Whenever we say allergy, some tend to think that it’s connected to food. The first thing that comes to mind is its ability to close your throat airways or cause rashes throughout the body. However, this is not the only type of allergy you can experience. You might be surprised to know that allergies come in various forms. Read on to know which one you might be experiencing.
As mentioned above, when your immune system reacts to the food you eat, then you might have a food allergy. Believe it or not, approximately 6–8% of children and 4% of adults suffer from this type of allergic reaction. People with food allergy develop antibodies against various allergens in food protein.
Individuals with a food allergy may experience symptoms when they consume even a small amount of the food to which they are allergic. These symptoms may appear immediately after eating, or it can take up to two hours. Take note that some babies experience delayed allergic reactions to milk.
Symptoms usually involve swelling of the face, mouth, lips, and throat. More signs include itching, hives, and nasal congestion. The most severe food allergic reaction, however, is what we call anaphylaxis. It is a life-threatening allergic reaction involving the whole body that might cause an instant drop in the blood pressure, impair your breathing, or negatively affect your heart rate. This kind of reaction is fatal, so it must be treated with an epinephrine injection.
Skin allergies are divided into two main types of rashes, namely eczema or urticaria. Let us explore these two.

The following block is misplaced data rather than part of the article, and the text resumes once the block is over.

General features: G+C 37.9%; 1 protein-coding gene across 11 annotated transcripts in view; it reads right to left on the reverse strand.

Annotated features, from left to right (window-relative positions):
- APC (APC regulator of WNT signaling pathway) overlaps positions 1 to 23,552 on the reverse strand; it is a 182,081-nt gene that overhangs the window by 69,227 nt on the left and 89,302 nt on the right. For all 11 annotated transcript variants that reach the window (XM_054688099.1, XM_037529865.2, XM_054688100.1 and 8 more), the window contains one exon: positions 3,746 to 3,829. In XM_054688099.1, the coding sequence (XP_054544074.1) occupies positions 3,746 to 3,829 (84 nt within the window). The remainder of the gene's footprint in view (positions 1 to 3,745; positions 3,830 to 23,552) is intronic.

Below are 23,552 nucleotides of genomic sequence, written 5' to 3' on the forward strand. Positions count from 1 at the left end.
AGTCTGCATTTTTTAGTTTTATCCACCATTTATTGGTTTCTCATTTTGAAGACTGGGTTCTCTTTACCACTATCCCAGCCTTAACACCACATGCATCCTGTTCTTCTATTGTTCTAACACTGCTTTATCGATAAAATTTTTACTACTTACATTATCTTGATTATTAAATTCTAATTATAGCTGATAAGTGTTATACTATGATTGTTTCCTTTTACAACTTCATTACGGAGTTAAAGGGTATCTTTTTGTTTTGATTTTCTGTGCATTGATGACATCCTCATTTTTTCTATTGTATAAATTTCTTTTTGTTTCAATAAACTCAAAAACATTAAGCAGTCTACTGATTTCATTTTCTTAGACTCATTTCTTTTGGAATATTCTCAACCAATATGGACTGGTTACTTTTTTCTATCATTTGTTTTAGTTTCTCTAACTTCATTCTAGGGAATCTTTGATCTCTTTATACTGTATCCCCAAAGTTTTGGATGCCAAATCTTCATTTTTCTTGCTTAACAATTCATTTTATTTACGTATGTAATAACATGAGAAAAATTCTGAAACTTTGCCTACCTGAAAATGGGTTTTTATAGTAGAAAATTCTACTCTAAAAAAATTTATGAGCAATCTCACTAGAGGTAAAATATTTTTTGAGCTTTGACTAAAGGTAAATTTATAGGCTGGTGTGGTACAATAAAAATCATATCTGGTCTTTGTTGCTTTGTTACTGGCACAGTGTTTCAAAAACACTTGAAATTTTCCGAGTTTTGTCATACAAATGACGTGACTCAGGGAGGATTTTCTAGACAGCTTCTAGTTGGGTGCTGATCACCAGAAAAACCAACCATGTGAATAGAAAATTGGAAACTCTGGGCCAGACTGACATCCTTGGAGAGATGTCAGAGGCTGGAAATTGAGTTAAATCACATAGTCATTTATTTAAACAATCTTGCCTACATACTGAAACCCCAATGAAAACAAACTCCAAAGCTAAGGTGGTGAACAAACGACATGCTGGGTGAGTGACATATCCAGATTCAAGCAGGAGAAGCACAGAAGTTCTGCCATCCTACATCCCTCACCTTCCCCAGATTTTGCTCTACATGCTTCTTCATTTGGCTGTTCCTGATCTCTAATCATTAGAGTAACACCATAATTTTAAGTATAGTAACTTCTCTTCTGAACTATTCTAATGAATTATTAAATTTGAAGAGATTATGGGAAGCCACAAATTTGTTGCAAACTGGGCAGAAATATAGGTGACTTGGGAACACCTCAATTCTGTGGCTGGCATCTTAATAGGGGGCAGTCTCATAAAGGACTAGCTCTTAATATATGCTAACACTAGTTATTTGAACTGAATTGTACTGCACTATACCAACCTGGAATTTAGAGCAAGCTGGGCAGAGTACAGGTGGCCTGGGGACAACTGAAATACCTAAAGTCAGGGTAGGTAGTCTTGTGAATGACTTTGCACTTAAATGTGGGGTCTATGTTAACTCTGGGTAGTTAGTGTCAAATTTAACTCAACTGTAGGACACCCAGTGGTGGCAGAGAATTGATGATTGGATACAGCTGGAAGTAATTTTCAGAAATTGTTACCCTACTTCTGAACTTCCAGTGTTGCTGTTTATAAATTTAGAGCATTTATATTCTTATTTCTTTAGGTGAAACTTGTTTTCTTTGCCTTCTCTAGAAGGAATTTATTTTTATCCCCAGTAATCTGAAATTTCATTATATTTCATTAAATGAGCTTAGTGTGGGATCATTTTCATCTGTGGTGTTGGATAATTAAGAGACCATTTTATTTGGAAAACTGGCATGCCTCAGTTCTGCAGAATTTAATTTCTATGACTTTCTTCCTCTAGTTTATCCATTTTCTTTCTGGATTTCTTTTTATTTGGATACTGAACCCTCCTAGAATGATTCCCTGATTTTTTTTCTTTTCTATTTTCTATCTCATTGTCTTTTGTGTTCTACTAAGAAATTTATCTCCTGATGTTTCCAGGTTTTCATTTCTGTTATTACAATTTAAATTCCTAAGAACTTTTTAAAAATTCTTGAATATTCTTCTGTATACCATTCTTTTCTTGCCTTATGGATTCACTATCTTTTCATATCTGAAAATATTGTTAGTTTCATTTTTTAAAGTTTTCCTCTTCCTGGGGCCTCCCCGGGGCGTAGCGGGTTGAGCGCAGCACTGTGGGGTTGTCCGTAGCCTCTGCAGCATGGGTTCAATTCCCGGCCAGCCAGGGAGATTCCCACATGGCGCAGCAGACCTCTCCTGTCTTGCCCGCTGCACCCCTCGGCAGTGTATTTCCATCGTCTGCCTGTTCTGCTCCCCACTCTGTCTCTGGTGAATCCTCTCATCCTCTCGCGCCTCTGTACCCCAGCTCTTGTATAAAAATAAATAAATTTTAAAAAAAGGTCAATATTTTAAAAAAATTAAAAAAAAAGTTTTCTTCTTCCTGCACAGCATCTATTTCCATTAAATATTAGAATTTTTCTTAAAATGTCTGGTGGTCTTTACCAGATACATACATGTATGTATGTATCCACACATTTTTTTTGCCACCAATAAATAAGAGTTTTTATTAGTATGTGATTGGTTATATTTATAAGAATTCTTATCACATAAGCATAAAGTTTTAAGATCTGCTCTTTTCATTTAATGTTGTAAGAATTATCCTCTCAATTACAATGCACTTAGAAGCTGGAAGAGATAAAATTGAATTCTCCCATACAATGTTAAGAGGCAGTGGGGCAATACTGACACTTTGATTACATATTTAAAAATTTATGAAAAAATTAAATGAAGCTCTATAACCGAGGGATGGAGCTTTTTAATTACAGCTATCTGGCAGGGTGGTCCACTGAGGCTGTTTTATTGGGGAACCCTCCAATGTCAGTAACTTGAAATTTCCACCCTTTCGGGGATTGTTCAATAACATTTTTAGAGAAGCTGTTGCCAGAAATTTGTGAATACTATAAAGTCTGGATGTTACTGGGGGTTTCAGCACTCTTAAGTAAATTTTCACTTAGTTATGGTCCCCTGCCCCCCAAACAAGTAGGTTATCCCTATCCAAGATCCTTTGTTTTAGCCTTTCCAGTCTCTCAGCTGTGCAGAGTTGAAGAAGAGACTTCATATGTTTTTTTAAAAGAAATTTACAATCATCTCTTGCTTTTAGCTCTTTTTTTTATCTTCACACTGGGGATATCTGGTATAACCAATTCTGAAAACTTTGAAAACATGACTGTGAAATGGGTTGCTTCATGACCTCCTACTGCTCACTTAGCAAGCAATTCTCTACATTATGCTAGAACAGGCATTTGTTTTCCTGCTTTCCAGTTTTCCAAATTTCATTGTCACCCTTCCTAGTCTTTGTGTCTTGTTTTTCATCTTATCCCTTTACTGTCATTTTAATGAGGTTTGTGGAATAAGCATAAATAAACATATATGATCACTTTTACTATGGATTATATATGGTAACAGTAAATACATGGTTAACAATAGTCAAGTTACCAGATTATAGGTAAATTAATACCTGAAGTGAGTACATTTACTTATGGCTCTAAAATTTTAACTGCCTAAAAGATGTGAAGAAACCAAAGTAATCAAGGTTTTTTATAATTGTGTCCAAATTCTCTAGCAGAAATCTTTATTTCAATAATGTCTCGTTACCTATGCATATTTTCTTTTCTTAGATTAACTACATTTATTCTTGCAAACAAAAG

Eczema, also referred to as atopic dermatitis, affects around 10–20% of children and 2–4% percent of adults. Common symptoms of this skin allergy include dry, irritated, red, and itchy skin. If you are experiencing a skin infection, then you might have fluid-filled small bumps that ooze either a yellowish or clear liquid.
Keep in mind that individuals who have eczema may come from a family with a history of the disease.
Urticaria, also called hives, is often characterized as a red and itchy bumpy rash. It is usually short-lived, typically lasting no more than 24 hours. However, it can be a nuisance since it can appear anywhere in your body in various shapes and sizes. There are even instances where large swellings appear on the tongue, hand, eyelids, and lips.
You might notice individuals who can’t hide their runny noses or control their sneezes. Some might think that they are nursing the flu; however, this is not the case for several of them.
Allergic rhinitis is commonly called hay fever. It refers to an allergic response that comes with symptoms such as a runny nose, nasal blockage and congestion, and sneezing. It develops whenever a person’s immune system overreacts to a particular thing or allergen in the environment, which does not usually trouble other people. Examples of allergens include house dust mites, molds, dogs, cats, and pollen.
One disadvantage of experiencing allergic rhinitis is its ability to disrupt your daily routine. It reduces school and work performance, lowers productivity, and impairs sleep. Basically, it’s a nuisance. It might also progress to other problems on adjacent structures like the throat, sinus, bronchial tubes, and middle ear, if not treated accordingly.
Allergic asthma refers to a condition that leads to inflammation and swelling inside the airways of the lungs. The more intense the inflammation is, the harder it is to breathe. These breathing problems are usually caused by inhaling allergens such as pollen, tobacco smoke, pet dander, air pollution, dust mites, and strong odors.
Treatment for Allergic Reactions in Illinois
If you are experiencing any of these allergic reactions, then it might be time to consult the best allergists in town. We, at Oak Brook Allergists, will help you find the best method of treatment that will address your allergic concerns. This will ensure that you will experience a healthy, active, and productive life ahead of you.
To schedule an appointment, you may drop by any of our offices at Elmhurst, Downers Grove, Naperville, or Plainfield, Illinois. You can also call us at (630) 574-0460.